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Home E-Weekly July 18, 2017

Post-op Opioids Overprescribed at Mayo Clinic

Published: July 17, 2017

SUPPLY AND DEMAND Standardized prescribing guidelines can leave patients in pain or at risk of addiction.

Physicians at the Mayo Clinic in Rochester, Minn., have called themselves out for overusing opioids to manage post-op pain and say a lack of evidence-based prescribing guidelines is to blame.

Mayo researchers reviewed about 5,750 opioid prescriptions written across the health system to patients who did not take the painkillers at least 90 days before surgery. The findings, published in the Annals of Surgery, showed 4 out of 5 prescriptions written at the health system exceeded the amount currently outlined in Minnesota state prescribing guidelines. The median prescription was equivalent to 50 pills of 5 mg oxycodone — or nearly twice the amount of the state guideline maximum dose. Surgeons at the Minnesota campus prescribed a median of 40 pills, while their colleagues at the health system's campuses in Florida and Arizona prescribed the equivalent of 50 and 60 pills, respectively.

The researchers concede there is room for improvement in opioid prescribing within the health system, but they also point out there are no evidence-based guidelines that focus on the prescribing opioids after surgery. "That's the fundamental issue," says study coauthor Robert Cima, MD, chair of surgical quality at the Mayo Clinic. "And because pain is very subjective, it makes it challenging."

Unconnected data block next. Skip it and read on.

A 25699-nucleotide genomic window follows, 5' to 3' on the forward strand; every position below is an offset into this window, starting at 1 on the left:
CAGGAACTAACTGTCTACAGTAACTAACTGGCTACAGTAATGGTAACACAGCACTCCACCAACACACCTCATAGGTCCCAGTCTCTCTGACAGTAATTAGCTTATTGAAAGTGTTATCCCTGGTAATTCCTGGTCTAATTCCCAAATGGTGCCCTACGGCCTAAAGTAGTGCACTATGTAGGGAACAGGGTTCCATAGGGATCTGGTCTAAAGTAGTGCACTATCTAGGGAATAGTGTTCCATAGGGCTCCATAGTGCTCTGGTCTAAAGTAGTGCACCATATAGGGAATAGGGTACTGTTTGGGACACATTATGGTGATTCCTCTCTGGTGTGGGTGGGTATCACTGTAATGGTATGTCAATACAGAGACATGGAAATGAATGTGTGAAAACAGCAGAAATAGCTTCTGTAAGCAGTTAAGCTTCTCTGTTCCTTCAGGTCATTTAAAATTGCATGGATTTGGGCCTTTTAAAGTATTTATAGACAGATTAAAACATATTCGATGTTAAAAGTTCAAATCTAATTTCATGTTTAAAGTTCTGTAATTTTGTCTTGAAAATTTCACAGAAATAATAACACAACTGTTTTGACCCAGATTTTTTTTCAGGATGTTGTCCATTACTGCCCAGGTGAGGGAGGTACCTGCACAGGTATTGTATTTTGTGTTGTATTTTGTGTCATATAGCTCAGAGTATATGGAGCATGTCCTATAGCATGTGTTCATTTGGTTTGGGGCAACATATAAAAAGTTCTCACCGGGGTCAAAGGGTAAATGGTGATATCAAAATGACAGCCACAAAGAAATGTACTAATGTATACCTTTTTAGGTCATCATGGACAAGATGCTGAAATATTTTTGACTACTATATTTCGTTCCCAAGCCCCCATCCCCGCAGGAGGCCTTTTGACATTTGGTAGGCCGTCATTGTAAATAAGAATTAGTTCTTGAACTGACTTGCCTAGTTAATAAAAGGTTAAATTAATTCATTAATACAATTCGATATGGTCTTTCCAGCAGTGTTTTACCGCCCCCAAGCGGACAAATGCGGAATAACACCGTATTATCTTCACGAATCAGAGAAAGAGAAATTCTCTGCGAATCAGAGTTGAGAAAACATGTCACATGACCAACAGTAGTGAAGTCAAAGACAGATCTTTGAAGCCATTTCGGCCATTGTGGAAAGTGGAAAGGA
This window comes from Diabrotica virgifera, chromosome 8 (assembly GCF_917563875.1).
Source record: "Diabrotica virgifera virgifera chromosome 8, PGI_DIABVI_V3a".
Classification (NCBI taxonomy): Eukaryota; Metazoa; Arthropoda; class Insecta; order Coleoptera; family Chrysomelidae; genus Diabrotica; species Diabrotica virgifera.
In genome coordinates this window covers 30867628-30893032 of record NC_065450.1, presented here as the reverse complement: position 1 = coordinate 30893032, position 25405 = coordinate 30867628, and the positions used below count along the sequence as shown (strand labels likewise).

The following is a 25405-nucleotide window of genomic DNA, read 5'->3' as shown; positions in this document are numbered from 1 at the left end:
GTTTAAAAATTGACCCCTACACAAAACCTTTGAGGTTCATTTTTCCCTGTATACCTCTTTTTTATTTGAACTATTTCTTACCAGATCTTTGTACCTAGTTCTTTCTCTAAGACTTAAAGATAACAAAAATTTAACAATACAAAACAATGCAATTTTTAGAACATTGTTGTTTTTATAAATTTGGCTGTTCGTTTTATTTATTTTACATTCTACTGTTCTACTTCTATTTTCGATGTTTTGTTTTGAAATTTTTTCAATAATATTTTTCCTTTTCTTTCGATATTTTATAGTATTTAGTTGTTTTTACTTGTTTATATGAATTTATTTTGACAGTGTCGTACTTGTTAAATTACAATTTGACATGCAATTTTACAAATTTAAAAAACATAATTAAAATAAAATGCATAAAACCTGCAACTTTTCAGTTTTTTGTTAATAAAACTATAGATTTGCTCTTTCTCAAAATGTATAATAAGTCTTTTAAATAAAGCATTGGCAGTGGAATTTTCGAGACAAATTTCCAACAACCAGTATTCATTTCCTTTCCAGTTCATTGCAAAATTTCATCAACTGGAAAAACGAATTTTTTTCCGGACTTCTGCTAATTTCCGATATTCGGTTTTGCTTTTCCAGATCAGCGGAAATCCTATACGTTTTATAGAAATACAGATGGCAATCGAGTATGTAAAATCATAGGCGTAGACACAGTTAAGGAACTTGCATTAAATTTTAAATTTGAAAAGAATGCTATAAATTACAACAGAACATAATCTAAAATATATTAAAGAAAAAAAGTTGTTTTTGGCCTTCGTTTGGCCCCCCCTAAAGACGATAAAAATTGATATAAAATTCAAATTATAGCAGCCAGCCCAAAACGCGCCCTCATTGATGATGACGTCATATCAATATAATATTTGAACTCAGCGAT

Issues also arise when standardized prescribing guidelines aren't appropriate for surgeries associated with varying levels of post-op pain. For example, the statewide guidelines in Minnesota might not be appropriate for all orthopedic procedures, some of which can cause a significant amount of post-op discomfort. For that reason, the Mayo Clinic's department of orthopedic surgery is developing a tiered approach for prescribing opioids based on the surgical procedure that's performed.

Dr. Cima also points to the importance of partnering with patients to set realistic expectations about the pain they'll experience after surgery. "We actively support patients, but they also need to be educated that some discomfort is part of the process," he says. "We want patients to be comfortable enough to function, but taking away all the pain isn't an appropriate part of recovery."

Daniel Cook

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